[¶82] Further, considering the fact that many other governmental agencies have employed bounties to entice members of the public to come forward with relevant and desirable information that they recognized might be otherwise unobtainable, then perhaps the PTO, with its enormous information needs, severe time constraints, and track record of overlooking or failing to find relevant prior art, could similarly use bounties to incentivize the public to assist it in finding information in the public domain that its examiners might overlook.

[¶83] Significantly, whenever the PTO issues patents that should have never issued in the first place - i.e. when prior art that could have invalidated these patents exists in the public domain but PTO examiners failed to find it - the consequences can weigh heavily upon U.S. industries.255 On September 14, 2005, The Wall Street Journal reported that greater numbers of law firms are now taking patent infringement cases on a contingency basis, and further, that these infringements suits, sometimes involving questionable patents, can financially cripple many individuals and companies.256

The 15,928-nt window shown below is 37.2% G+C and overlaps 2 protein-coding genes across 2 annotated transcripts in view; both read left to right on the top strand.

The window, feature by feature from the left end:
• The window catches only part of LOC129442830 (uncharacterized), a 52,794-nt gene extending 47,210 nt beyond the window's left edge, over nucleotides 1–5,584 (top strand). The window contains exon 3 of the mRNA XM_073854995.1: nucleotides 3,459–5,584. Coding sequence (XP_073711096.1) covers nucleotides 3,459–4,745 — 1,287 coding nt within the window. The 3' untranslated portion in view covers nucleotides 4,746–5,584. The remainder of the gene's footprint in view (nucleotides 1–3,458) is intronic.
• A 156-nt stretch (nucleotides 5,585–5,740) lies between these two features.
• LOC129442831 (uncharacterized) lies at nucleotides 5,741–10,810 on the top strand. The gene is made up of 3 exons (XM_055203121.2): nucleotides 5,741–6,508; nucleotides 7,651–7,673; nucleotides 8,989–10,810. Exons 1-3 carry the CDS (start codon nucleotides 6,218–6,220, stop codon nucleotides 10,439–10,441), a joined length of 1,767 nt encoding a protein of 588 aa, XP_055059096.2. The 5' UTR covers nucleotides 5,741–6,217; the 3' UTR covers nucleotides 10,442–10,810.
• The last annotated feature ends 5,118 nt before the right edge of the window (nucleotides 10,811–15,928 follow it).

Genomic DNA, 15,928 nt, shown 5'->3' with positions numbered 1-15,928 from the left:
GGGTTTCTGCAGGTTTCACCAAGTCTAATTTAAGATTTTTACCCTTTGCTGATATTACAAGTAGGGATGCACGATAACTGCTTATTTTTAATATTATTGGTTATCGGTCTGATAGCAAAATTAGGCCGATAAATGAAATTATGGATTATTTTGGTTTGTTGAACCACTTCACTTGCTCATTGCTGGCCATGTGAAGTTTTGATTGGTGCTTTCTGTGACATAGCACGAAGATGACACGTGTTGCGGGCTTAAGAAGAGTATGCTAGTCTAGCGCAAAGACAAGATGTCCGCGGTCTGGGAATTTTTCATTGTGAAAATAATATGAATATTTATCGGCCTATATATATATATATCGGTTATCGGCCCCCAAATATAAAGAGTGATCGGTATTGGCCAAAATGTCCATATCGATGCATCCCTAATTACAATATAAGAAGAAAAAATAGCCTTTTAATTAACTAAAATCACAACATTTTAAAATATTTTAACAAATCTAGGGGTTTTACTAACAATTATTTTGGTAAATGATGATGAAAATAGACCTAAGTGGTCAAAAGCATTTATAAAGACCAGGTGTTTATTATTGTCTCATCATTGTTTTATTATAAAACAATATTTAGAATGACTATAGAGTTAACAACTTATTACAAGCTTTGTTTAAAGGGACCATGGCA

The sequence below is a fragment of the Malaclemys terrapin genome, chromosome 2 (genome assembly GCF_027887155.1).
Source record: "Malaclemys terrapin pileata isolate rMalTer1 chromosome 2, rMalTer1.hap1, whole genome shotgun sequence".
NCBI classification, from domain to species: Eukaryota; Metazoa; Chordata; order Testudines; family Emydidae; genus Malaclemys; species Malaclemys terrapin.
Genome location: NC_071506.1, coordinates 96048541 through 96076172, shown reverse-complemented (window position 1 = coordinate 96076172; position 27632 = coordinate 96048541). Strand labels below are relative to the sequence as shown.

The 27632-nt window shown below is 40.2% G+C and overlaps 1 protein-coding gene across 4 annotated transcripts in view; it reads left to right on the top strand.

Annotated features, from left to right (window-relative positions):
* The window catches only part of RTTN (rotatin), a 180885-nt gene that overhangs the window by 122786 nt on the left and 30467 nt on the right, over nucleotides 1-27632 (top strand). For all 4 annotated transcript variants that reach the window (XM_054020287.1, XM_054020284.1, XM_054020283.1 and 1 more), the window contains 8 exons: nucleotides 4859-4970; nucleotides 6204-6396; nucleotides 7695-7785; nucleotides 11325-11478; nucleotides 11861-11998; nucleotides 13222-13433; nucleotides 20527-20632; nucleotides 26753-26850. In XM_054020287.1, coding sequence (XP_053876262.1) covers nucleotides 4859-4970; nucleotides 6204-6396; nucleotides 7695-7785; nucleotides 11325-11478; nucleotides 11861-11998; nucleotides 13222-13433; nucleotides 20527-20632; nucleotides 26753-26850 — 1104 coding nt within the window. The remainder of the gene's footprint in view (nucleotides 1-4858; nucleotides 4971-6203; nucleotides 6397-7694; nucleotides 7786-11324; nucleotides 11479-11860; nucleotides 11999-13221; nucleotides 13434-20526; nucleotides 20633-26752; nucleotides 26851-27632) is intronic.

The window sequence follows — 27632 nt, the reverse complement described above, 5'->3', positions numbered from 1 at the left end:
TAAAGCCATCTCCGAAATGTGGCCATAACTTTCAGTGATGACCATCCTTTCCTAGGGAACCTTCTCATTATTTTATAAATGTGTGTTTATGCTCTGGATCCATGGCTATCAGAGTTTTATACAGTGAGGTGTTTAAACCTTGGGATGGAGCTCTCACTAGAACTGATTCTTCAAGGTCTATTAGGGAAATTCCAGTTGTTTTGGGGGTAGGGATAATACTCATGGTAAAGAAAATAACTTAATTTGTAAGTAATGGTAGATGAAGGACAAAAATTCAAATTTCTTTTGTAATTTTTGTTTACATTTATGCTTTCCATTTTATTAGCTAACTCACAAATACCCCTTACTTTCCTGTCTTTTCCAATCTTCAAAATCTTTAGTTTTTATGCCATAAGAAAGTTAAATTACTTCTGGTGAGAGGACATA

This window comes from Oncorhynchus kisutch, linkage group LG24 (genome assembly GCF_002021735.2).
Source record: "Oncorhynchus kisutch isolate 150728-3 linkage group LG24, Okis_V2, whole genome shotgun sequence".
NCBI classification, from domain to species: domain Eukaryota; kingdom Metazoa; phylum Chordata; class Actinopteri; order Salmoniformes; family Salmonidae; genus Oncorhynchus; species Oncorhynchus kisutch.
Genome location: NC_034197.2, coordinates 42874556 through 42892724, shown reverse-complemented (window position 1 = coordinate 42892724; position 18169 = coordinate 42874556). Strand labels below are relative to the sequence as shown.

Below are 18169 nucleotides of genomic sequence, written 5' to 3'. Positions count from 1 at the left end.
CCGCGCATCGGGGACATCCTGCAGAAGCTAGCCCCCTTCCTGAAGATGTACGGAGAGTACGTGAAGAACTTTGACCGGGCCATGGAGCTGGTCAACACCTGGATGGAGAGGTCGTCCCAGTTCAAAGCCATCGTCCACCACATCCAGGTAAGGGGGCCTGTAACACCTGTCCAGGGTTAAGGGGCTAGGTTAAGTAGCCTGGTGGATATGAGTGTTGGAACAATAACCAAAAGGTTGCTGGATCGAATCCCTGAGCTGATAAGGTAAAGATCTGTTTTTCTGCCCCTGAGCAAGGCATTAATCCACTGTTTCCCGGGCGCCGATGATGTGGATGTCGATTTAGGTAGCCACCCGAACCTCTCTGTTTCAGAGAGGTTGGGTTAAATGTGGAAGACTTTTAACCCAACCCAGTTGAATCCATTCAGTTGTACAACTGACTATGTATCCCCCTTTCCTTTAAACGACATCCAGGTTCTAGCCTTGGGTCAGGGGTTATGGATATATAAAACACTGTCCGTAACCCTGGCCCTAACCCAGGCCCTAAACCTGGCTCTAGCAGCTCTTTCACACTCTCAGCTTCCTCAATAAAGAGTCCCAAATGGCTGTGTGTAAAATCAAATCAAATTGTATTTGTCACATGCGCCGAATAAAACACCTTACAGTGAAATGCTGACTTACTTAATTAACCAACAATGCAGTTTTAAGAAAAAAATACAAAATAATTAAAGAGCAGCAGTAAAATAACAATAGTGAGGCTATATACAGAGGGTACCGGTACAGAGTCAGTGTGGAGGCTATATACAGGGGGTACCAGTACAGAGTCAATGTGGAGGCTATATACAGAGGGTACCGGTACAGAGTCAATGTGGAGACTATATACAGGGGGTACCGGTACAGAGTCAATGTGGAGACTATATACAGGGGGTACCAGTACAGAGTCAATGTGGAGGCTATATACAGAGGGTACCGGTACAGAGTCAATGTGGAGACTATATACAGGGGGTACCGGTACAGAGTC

[¶84] Moreover, once invalid patents are issued, the prospect of long and expensive federal infringement suits often incentivizes parties to settle rather than attempt to invalidate them.257 For example, in eSpeed's infringement suits, all of the U.S.'s major commodities exchanges and some of the global exchanges eventually settled with eSpeed instead of litigating against eSpeed to the hilt.258 Numerous questionable patents have therefore remained in effect throughout U.S. history, even though many of them might have been invalidated if the federal trials regarding their validity had reached completion.259 Some of these patents have been wielded against other companies in subsequent infringement suits, further dampening industry-wide competitiveness and innovation.260 A PTO open-source website in the mode of BountyQuest would allow the public to directly assist the PTO in finding prior art that could invalidate questionable overbroad patents before they are ever issued.